The trade routes of Central Asia did not only help disseminate goods and ideas but also diseases such as the bubonic plague, known as the “black death.” The contagion first hit the Mongols, then the Arabic world and then Europe – the first wave of the epidemic came in the 1340s, and later waves in the 1360s and 70s. In 1347, the story has it, the Mongols had laid a siege on the prosperous Genoese city of Caffa, today’s Feodosia, on the Crimean peninsula, yet their armies were seriously weakened by the plague. In an act of what would come to count as biological warfare, the Mongols catapulted the corpses of their dead across the city walls, thereby infecting the inhabitants. In October the same year a Genoese ship fleeing from the conflict anchored in the harbor of Messina, Sicily, and by the time they arrived it was clear that its crew too carried the disease. From Messina the plague spread quickly along Europe’s trade routes, reaching Dorset on the southern coast of England already the following year. It is estimated that some 75 million people died from the plague worldwide and 20 million people in Europe alone – perhaps as many of half of the continent’s population. The only pandemic which can compare are the outbreaks of smallpox and other diseases which the Europeans brought with them to the Americas after 1492 – in which some 20 million people may have perished.
Although it was quite obvious to people at the time that the disease was spread through contagion, no one understood the biological mechanisms involved. Initially it was rats that had become infected, then the rats were bitten by fleas which in turn bit humans. The disease caused the lymph nodes to become very sore and to swell to the size of apples, and in about 80 percent of the cases death would follow within two days.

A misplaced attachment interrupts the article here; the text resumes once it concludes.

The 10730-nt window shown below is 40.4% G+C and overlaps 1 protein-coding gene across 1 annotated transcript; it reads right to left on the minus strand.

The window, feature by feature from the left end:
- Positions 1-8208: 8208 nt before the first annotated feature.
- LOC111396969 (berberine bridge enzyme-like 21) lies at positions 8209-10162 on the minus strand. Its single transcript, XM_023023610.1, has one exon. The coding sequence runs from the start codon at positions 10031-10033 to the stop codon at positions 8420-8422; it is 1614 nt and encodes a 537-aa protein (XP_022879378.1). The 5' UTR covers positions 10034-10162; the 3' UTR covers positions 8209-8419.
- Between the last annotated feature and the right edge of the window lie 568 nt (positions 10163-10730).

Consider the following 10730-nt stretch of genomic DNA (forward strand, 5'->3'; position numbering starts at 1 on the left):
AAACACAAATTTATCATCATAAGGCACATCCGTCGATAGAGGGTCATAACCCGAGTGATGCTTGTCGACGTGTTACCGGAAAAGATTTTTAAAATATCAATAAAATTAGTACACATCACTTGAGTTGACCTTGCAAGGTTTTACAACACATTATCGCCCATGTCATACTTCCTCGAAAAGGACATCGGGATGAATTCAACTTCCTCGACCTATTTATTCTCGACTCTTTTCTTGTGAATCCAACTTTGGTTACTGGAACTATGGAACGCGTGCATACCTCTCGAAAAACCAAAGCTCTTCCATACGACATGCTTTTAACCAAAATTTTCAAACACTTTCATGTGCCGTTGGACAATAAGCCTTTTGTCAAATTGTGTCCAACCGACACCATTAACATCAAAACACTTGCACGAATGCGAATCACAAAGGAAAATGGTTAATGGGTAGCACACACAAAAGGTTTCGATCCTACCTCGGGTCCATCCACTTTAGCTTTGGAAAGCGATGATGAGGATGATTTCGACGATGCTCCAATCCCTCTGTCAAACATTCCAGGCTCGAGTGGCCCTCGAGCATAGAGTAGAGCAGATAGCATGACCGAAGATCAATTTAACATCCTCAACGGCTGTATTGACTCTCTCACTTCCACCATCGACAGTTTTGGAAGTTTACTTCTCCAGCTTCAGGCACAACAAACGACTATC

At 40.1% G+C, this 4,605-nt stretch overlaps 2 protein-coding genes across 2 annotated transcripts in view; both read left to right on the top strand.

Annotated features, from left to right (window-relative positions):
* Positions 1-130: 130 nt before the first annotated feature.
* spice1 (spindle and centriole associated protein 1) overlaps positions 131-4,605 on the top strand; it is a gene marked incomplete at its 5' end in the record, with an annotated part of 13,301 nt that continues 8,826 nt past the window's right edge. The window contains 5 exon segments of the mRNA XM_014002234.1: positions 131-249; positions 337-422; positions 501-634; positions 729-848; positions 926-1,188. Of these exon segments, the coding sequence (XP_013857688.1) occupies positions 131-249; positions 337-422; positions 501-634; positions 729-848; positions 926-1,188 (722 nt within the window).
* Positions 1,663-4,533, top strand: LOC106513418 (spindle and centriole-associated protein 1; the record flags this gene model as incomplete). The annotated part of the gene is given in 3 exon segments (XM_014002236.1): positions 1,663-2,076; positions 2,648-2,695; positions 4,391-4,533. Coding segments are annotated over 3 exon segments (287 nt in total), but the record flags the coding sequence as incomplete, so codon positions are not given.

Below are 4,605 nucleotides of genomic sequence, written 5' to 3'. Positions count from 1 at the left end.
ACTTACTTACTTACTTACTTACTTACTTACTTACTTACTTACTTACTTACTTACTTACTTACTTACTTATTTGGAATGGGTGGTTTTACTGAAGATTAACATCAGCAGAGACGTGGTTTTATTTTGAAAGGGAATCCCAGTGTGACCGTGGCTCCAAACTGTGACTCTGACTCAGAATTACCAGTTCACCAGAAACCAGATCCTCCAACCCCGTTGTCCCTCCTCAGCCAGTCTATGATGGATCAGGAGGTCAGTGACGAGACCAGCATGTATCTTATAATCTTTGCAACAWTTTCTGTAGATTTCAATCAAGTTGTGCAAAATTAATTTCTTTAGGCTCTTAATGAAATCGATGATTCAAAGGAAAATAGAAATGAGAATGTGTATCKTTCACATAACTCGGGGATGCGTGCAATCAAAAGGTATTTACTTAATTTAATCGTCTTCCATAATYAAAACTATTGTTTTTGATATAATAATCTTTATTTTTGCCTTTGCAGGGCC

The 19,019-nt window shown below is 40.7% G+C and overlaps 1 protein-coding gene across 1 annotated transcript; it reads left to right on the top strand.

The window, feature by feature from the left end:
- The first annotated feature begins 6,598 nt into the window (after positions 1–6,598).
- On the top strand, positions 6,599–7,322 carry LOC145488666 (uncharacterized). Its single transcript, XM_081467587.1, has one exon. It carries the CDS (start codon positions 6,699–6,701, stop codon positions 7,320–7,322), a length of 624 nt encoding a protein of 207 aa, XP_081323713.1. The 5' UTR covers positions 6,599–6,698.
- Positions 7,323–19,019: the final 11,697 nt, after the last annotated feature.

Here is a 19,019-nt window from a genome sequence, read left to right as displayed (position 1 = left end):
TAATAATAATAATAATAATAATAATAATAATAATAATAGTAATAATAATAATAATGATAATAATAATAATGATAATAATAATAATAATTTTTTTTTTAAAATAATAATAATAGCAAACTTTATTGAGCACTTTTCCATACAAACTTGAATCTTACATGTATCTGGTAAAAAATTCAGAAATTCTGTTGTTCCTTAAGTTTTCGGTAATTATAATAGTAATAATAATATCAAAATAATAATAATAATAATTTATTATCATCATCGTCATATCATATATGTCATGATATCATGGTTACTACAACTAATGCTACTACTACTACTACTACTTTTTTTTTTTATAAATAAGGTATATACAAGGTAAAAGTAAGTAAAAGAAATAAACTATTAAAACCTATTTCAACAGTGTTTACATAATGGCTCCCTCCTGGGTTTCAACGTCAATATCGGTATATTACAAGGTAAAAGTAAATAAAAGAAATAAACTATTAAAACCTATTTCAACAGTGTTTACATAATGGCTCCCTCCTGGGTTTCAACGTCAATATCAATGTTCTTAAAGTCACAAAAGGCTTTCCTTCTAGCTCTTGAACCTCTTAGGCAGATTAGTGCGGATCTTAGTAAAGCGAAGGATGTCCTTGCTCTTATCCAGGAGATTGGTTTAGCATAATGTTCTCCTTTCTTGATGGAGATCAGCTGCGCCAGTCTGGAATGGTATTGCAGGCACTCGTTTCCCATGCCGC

Everyone looked for an explanation for the disease. Weak and marginal groups were often identified as culprits – Catalans, Jews, beggars and the poor – but the weak and the marginal were dying too and could not serve as scapegoats in the long run. A religious explanation made more sense. The outbreak, various firebrand preachers explained, was God’s punishment for the sins of mankind. In Germany and Scandinavia large processions would form where the participants would flagellate themselves, imitating the suffering of Jesus on the cross, and asking God for forgiveness. (See the picture above, from Ingemar Bergman’s film The Seventh Seal) In many places social norms would collapse completely and licentiousness and criminality would spread. The power of medical authorities would break down too since traditional medicine, as originally taught by Greek physicians like Galen and Hippocrates, was of no use. In fact, visiting a doctor only increased the risk of catching the disease.
Throughout Europe all the deaths led to labor shortages and this made it easier for serfs to renegotiate their contracts with their lords or to simply run away and settle on their own land. At least in parts of Europe this contributed to putting an end to feudalism. Since such a lot of land lay fallow, land prices fell dramatically and in many cases the already powerful were able to increase their holdings many times over. The Black Death is reflected in the art of the period where memento mori, “remember death,” and contemptus mundi, “contempt of the world,” came to be important themes. Much of the art was created to commemorate the lives of the dead and to help the living prepare for their own, inevitable, fate.